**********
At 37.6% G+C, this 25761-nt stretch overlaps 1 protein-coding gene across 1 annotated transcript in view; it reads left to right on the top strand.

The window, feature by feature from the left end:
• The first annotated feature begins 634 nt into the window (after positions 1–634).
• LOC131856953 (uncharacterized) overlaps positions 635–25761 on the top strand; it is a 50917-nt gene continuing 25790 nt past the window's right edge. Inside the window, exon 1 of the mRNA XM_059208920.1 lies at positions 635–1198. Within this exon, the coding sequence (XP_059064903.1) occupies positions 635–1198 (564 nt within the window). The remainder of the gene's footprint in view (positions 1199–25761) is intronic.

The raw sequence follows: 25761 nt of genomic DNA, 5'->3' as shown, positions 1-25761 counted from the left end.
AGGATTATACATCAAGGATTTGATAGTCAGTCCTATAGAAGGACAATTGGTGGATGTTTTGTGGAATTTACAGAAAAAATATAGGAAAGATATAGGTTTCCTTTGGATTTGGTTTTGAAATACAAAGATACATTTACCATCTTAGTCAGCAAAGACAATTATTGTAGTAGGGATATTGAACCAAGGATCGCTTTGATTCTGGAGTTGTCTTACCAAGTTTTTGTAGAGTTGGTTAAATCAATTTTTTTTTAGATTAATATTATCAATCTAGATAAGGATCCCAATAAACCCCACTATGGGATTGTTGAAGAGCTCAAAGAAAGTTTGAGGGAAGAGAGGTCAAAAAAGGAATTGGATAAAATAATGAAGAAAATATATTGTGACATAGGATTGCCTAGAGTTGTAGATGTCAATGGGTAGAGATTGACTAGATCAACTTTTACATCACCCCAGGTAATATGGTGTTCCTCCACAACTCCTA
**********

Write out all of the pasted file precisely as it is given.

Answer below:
At 37.6% G+C, this 25761-nt stretch overlaps 1 protein-coding gene across 1 annotated transcript in view; it reads left to right on the top strand.

The window, feature by feature from the left end:
• The first annotated feature begins 634 nt into the window (after positions 1–634).
• LOC131856953 (uncharacterized) overlaps positions 635–25761 on the top strand; it is a 50917-nt gene continuing 25790 nt past the window's right edge. Inside the window, exon 1 of the mRNA XM_059208920.1 lies at positions 635–1198. Within this exon, the coding sequence (XP_059064903.1) occupies positions 635–1198 (564 nt within the window). The remainder of the gene's footprint in view (positions 1199–25761) is intronic.

The raw sequence follows: 25761 nt of genomic DNA, 5'->3' as shown, positions 1-25761 counted from the left end.
AGGATTATACATCAAGGATTTGATAGTCAGTCCTATAGAAGGACAATTGGTGGATGTTTTGTGGAATTTACAGAAAAAATATAGGAAAGATATAGGTTTCCTTTGGATTTGGTTTTGAAATACAAAGATACATTTACCATCTTAGTCAGCAAAGACAATTATTGTAGTAGGGATATTGAACCAAGGATCGCTTTGATTCTGGAGTTGTCTTACCAAGTTTTTGTAGAGTTGGTTAAATCAATTTTTTTTTAGATTAATATTATCAATCTAGATAAGGATCCCAATAAACCCCACTATGGGATTGTTGAAGAGCTCAAAGAAAGTTTGAGGGAAGAGAGGTCAAAAAAGGAATTGGATAAAATAATGAAGAAAATATATTGTGACATAGGATTGCCTAGAGTTGTAGATGTCAATGGGTAGAGATTGACTAGATCAACTTTTACATCACCCCAGGTAATATGGTGTTCCTCCACAACTCCTA